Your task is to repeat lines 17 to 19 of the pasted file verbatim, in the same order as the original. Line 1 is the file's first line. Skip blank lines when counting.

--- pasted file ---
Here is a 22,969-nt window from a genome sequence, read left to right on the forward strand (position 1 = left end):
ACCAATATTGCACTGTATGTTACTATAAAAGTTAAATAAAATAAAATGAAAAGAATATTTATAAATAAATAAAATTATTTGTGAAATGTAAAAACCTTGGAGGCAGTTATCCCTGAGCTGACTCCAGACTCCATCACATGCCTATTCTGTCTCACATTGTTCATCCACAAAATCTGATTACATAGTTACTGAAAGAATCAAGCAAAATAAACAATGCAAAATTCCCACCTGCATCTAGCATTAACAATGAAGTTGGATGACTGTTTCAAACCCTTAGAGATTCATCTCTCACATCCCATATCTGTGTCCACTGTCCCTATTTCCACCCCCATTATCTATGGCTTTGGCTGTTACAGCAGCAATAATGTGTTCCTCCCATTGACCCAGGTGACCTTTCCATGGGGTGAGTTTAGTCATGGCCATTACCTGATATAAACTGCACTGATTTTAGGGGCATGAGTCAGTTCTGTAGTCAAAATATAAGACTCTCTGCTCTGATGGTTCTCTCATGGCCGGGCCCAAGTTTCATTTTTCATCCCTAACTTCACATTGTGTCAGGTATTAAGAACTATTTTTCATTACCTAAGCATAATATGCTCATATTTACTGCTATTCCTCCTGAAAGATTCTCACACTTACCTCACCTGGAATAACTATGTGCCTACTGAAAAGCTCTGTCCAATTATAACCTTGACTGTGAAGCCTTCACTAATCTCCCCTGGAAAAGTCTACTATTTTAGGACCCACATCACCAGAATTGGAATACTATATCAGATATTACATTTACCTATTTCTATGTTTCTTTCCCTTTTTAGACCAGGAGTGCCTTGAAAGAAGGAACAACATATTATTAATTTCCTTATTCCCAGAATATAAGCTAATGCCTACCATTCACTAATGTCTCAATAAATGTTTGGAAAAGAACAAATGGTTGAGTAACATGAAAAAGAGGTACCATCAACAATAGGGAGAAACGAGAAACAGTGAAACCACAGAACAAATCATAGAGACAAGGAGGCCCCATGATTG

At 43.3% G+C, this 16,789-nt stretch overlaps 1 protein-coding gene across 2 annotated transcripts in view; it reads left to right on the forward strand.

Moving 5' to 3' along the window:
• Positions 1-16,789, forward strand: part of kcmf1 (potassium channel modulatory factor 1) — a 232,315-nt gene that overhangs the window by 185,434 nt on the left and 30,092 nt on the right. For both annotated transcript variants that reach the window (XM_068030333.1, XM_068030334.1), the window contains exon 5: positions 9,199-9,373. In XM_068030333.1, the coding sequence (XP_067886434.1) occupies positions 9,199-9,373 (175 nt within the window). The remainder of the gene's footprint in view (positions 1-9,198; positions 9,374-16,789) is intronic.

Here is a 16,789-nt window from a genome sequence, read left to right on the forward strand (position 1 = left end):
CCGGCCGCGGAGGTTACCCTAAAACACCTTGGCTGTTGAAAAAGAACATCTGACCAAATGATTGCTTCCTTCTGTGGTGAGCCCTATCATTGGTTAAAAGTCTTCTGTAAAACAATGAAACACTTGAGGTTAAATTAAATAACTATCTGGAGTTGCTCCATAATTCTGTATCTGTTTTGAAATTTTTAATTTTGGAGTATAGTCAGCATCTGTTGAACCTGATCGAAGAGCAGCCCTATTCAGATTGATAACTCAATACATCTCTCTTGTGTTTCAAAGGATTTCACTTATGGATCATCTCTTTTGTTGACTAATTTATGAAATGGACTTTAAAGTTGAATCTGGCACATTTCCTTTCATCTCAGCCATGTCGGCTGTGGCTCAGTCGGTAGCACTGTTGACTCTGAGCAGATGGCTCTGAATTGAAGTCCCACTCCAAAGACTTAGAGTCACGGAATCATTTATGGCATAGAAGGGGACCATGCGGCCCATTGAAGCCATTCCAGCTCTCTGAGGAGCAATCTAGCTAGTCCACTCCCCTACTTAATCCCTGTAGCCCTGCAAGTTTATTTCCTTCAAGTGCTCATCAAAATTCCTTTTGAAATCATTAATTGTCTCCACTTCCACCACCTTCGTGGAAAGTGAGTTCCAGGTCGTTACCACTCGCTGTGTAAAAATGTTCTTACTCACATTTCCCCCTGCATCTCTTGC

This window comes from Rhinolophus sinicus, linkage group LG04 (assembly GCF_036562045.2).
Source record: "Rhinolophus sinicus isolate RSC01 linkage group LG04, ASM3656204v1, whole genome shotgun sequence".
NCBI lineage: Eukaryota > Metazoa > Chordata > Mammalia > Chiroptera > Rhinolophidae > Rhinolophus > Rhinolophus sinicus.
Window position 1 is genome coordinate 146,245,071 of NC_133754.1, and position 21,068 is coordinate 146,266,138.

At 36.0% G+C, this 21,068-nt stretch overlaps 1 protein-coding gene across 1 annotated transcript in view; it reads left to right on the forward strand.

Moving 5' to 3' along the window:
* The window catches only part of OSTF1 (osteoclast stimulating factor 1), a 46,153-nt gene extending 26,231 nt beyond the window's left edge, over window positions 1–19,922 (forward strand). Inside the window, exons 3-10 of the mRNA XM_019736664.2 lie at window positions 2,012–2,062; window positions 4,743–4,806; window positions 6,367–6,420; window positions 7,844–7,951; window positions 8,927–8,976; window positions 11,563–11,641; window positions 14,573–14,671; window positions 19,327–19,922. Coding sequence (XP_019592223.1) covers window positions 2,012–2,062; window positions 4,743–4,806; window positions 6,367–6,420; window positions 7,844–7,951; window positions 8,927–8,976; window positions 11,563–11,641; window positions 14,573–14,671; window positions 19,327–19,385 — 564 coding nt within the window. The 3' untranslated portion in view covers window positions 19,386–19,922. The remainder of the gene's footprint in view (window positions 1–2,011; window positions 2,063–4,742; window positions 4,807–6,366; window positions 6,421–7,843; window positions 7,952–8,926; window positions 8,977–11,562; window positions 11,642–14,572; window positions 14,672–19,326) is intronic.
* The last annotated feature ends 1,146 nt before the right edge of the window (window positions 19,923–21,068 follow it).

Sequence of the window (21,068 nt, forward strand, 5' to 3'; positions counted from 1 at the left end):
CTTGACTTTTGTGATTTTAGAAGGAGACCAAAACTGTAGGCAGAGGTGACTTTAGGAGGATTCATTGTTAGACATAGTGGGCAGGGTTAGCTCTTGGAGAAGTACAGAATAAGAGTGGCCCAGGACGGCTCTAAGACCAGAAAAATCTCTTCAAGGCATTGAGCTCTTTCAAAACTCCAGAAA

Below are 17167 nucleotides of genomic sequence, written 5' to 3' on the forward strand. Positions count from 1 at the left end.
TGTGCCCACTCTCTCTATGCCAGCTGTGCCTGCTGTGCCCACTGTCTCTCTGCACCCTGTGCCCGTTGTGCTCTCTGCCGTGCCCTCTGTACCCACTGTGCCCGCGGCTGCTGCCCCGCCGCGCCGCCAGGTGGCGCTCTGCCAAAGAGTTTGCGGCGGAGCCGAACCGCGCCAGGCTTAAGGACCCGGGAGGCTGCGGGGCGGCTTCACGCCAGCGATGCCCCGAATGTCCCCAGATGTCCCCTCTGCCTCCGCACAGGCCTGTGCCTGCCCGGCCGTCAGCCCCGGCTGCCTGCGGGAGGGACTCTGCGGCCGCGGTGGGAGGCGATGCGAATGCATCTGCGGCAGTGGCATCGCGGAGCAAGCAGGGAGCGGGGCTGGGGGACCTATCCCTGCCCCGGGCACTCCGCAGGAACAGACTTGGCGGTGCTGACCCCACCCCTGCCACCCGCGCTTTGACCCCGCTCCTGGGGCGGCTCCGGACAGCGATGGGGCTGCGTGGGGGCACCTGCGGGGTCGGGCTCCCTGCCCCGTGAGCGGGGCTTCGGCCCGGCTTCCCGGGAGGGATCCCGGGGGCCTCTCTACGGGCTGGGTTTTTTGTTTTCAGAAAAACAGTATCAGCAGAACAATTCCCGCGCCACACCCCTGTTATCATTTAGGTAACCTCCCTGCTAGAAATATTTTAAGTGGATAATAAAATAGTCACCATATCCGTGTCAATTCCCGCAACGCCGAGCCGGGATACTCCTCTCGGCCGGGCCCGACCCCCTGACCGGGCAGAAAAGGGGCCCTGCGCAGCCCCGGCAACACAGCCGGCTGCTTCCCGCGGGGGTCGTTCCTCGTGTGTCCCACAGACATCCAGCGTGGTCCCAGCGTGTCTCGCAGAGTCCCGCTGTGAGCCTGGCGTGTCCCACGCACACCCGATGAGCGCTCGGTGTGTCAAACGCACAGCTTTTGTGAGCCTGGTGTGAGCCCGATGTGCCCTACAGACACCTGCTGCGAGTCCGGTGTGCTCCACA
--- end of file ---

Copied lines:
CTTGACTTTTGTGATTTTAGAAGGAGACCAAAACTGTAGGCAGAGGTGACTTTAGGAGGATTCATTGTTAGACATAGTGGGCAGGGTTAGCTCTTGGAGAAGTACAGAATAAGAGTGGCCCAGGACGGCTCTAAGACCAGAAAAATCTCTTCAAGGCATTGAGCTCTTTCAAAACTCCAGAAA

Below are 17167 nucleotides of genomic sequence, written 5' to 3' on the forward strand. Positions count from 1 at the left end.
TGTGCCCACTCTCTCTATGCCAGCTGTGCCTGCTGTGCCCACTGTCTCTCTGCACCCTGTGCCCGTTGTGCTCTCTGCCGTGCCCTCTGTACCCACTGTGCCCGCGGCTGCTGCCCCGCCGCGCCGCCAGGTGGCGCTCTGCCAAAGAGTTTGCGGCGGAGCCGAACCGCGCCAGGCTTAAGGACCCGGGAGGCTGCGGGGCGGCTTCACGCCAGCGATGCCCCGAATGTCCCCAGATGTCCCCTCTGCCTCCGCACAGGCCTGTGCCTGCCCGGCCGTCAGCCCCGGCTGCCTGCGGGAGGGACTCTGCGGCCGCGGTGGGAGGCGATGCGAATGCATCTGCGGCAGTGGCATCGCGGAGCAAGCAGGGAGCGGGGCTGGGGGACCTATCCCTGCCCCGGGCACTCCGCAGGAACAGACTTGGCGGTGCTGACCCCACCCCTGCCACCCGCGCTTTGACCCCGCTCCTGGGGCGGCTCCGGACAGCGATGGGGCTGCGTGGGGGCACCTGCGGGGTCGGGCTCCCTGCCCCGTGAGCGGGGCTTCGGCCCGGCTTCCCGGGAGGGATCCCGGGGGCCTCTCTACGGGCTGGGTTTTTTGTTTTCAGAAAAACAGTATCAGCAGAACAATTCCCGCGCCACACCCCTGTTATCATTTAGGTAACCTCCCTGCTAGAAATATTTTAAGTGGATAATAAAATAGTCACCATATCCGTGTCAATTCCCGCAACGCCGAGCCGGGATACTCCTCTCGGCCGGGCCCGACCCCCTGACCGGGCAGAAAAGGGGCCCTGCGCAGCCCCGGCAACACAGCCGGCTGCTTCCCGCGGGGGTCGTTCCTCGTGTGTCCCACAGACATCCAGCGTGGTCCCAGCGTGTCTCGCAGAGTCCCGCTGTGAGCCTGGCGTGTCCCACGCACACCCGATGAGCGCTCGGTGTGTCAAACGCACAGCTTTTGTGAGCCTGGTGTGAGCCCGATGTGCCCTACAGACACCTGCTGCGAGTCCGGTGTGCTCCACA